The use of stem cell therapies to support tissue healing has far outpaced the supporting scientific and clinical data, according to two reviews published in the Journal of Shoulder and Elbow Surgery.
The authors say that, while there is significant interest in biologic treatment options to improve healing and reduce symptoms more rapidly in osteoarthritis (OA), tendinopathy, ligament injuries and other inflammatory conditions, many of these treatments are still unproven.
As a result, there is uncertainty among medical practitioners and patients about what works and what does not.
The reviews cover several biologic agents, including platelet-rich plasma (PRP), bone marrow aspirate concentrate (BMAC) and mesenchymal stromal cells (MSCs) derived from adipose tissues.
They conclude that such treatments have great potential based on laboratory studies demonstrating a positive effect of these materials on the basic biology of tissue healing, but the clinical data for their use in treating shoulder and elbow injuries remains limited.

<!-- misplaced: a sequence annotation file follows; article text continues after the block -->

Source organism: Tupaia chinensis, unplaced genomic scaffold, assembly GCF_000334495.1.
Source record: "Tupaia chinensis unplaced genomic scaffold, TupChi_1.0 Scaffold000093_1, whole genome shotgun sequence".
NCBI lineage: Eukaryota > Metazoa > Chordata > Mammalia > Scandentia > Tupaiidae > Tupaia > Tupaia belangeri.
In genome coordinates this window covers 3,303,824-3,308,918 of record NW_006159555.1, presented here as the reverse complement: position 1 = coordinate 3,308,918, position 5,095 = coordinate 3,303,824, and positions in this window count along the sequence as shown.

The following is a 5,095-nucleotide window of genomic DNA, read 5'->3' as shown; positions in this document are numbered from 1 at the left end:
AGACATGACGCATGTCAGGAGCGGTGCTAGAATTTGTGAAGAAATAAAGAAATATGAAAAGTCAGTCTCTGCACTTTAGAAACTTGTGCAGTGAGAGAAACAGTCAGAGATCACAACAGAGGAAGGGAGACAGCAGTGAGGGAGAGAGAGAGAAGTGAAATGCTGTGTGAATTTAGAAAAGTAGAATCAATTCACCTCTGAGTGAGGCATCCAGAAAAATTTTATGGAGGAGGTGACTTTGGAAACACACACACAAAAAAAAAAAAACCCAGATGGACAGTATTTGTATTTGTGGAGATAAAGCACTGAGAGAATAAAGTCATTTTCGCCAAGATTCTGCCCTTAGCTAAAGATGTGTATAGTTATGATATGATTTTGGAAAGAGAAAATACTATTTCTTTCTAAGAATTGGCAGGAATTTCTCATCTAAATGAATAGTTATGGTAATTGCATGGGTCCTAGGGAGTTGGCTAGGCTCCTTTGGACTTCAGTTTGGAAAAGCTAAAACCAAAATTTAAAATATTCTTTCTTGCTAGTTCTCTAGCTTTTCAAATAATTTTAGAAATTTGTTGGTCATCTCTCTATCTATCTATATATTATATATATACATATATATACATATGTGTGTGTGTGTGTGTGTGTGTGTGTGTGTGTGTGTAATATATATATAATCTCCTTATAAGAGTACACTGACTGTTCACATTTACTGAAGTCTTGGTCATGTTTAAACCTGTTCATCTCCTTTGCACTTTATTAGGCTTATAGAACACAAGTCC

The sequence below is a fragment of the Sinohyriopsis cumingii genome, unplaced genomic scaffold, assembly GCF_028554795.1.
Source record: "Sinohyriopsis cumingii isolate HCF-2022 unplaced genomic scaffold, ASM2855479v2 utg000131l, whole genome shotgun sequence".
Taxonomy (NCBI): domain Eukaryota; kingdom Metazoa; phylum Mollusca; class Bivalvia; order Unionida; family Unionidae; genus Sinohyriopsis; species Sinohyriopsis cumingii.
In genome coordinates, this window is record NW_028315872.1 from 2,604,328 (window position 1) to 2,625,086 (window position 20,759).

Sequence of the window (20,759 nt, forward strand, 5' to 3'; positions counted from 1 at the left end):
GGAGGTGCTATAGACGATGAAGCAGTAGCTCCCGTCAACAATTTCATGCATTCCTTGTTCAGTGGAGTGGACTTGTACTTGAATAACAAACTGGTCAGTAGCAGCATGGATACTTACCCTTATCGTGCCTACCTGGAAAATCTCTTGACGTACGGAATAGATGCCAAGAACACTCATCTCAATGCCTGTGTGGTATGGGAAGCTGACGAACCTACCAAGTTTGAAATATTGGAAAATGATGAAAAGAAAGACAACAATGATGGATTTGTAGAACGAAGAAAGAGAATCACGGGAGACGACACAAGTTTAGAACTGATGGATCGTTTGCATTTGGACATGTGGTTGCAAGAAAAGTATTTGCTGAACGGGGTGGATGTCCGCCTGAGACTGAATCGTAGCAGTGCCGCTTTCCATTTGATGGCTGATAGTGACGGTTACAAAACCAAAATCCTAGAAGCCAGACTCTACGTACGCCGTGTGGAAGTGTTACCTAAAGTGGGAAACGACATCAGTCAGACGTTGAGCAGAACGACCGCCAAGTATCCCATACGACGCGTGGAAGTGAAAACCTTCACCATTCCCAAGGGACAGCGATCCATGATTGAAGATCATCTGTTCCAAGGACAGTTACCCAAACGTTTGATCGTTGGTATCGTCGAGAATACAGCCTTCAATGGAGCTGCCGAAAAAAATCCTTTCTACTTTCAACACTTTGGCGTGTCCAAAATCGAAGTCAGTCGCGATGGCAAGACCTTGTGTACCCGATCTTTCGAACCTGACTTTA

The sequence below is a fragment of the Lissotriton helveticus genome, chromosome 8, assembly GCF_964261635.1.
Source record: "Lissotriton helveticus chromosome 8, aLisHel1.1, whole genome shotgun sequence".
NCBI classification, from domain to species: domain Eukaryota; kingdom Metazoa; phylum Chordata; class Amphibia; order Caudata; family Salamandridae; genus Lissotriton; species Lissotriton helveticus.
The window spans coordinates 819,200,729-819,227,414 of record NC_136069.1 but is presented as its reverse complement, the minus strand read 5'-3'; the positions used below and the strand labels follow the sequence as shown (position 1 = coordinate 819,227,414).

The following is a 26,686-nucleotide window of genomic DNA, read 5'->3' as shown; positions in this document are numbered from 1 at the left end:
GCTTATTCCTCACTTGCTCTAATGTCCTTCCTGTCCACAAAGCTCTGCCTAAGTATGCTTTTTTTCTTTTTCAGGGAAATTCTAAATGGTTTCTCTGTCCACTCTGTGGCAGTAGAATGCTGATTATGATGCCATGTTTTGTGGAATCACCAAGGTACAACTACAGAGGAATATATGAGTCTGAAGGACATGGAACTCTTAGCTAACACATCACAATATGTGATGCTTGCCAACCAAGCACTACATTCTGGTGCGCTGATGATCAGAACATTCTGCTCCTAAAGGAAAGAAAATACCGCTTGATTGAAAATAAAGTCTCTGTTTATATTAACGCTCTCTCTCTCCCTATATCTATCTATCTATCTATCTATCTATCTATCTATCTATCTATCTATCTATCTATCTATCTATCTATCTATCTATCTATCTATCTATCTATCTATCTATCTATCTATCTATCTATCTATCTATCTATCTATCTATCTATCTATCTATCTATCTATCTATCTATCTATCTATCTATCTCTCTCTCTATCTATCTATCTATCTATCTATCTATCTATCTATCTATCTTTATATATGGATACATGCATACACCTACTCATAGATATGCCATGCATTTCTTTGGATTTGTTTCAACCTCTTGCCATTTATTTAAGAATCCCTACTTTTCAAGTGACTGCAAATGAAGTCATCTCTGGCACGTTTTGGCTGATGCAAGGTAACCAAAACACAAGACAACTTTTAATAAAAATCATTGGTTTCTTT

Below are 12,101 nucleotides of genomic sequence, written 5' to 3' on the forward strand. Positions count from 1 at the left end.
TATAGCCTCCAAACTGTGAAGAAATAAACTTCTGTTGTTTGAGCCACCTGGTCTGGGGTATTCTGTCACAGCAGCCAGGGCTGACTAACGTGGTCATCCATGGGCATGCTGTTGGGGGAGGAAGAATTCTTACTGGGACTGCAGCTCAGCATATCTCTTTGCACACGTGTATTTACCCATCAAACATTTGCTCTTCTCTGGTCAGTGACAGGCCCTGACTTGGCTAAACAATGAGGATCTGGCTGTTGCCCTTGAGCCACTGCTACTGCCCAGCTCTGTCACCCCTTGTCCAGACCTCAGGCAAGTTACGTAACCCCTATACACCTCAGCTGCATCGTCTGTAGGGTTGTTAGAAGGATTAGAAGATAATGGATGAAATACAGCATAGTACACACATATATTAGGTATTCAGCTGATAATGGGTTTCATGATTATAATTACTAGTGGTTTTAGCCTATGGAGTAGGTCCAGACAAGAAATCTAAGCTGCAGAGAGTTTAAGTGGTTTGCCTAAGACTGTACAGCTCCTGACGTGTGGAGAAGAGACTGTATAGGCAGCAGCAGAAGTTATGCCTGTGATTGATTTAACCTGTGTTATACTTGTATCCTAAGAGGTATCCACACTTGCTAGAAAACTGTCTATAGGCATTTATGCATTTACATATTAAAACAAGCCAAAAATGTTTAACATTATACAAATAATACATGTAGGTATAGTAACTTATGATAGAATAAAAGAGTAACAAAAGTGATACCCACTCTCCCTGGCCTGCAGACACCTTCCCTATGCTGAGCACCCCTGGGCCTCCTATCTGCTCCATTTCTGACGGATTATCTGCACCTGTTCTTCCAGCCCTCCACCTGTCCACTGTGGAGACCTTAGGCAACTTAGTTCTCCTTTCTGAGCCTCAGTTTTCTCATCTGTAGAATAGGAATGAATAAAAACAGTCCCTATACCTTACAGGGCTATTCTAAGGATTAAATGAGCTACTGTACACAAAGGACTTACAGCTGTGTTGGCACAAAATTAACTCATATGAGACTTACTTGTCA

In a review of biologics for managing shoulder pathology, Dr James B. Carr II and Dr Scott A. Rodeo evaluate the basic science and clinical evidence for the most commonly used biologic agents for treating conditions including rotator cuff tears, shoulder OA and tendinopathy.
"There is a critical need for strategies to improve rotator cuff tendon healing following surgical repair and for methods to reverse the progressive muscle atrophy that occurs in patients with rotator cuff tears," Dr Carr and Dr Rodeo write. "The shoulder is therefore an area in which biologic agents are especially appealing."
The authors say that further laboratory and clinical research is needed to define optimal formulations, dosing schedules and approaches for various tissues and injuries.
Meanwhile, a review by Dr Jason L. Dragoo and Dr Molly C. Meadows looks at studies on the use of biologics to treat elbow pathology.
They note that despite fairly widespread use of biologic agents such as PRP for tennis elbow (lateral epicondylitis), there is a need for further research to determine the optimal formulation and administration of PRP injections. More research is also needed on the use of biologic therapy for golfer's elbow (medial epicondylitis), ulnar collateral ligament (UCL) injuries and biceps tendinitis.